One thing pointed out by a few of the authors has been the queer undertones in her novels. Non-monogamy is prevalent in both of her major novels Atlas Shrugged and the Fountain Head. All of her hero’s range in complicated webs of relationships. Some characters cheat on spouses in the name of authentic love. Others like Dagny find themselves passionately loving multiple partners without concern for labels or exclusivity.

Homoerotic tension is also ripe between the male heroes in Atlas Shrugged. Rearden literally has this exchange with Dagny after he meets Fransisco.

“I’m saying that I didn’t know what it meant, to like a man, I didn’t know how much of missed it — until I meet him.”

“Good god, Hank [Rearden], you’ve fallen for him!”

“Yes, I think I have.”

Keep in mind Rand was a careful writer every word on her page had meaning and justification. She once told Braden that “there was not a single word in her novels whose purpose she could not explain”. It would make a lot of sense given how Rand understood love that she’d include queerness as a theme. Love for the rational human is derived from mutual virtue not collectivist norms or pressures. Love is not about the Christian standard of one man and one woman for procreation. Love is instead a selfish action, a rebellion against selfless society that says you can not love who you wish.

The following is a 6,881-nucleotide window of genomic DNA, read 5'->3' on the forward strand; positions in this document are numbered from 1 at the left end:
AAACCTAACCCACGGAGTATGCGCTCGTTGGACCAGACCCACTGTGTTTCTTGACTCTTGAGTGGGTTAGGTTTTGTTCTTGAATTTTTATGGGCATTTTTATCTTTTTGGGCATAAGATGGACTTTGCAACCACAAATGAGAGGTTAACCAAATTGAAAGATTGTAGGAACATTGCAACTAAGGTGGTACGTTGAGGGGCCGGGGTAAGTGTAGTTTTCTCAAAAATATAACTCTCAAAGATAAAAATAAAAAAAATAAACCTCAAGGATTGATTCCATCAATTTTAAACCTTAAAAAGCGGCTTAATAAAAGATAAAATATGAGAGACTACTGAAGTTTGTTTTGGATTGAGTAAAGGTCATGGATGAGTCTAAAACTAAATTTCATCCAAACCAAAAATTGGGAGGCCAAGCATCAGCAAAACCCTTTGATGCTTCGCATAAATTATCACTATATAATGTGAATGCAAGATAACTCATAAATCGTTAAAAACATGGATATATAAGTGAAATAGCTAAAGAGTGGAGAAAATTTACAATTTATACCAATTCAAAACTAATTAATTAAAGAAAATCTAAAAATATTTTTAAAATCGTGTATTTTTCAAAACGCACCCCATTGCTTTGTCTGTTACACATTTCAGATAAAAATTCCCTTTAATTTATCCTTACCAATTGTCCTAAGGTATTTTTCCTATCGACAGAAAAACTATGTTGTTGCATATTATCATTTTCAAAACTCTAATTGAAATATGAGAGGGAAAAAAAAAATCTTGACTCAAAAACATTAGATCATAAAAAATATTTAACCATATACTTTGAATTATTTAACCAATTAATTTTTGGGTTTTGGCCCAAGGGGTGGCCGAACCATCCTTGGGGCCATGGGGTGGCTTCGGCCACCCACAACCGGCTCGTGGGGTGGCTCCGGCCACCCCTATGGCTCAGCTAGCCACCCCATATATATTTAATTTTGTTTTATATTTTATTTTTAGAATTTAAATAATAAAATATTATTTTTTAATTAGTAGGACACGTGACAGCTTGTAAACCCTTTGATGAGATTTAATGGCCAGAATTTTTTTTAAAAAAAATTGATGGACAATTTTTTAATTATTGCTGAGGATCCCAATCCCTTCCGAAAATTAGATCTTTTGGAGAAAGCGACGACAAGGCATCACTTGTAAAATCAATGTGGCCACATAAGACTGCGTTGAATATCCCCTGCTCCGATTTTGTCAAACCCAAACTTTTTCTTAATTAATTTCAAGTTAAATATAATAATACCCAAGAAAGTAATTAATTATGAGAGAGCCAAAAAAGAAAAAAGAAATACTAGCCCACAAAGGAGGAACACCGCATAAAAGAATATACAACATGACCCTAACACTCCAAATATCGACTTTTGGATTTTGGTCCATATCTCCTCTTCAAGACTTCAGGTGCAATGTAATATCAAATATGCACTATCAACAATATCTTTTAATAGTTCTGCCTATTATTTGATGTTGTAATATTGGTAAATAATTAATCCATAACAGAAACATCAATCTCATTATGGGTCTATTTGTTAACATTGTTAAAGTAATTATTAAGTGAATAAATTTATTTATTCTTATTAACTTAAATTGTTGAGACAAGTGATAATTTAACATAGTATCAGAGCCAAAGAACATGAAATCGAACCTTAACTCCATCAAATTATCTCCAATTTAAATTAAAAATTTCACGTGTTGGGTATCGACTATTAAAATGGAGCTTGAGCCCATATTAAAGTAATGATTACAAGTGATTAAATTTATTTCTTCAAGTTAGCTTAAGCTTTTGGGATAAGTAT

I recognize Rand did say some irrational things about homosexually during interviews. A victim of the culture of her time. However, for the young queer kid who wants to love based on who they are and not who society wants them to be maybe they can find some solace in Ayn Rand’s novels. Love yourself, do not suppress your being in the name of the greater good.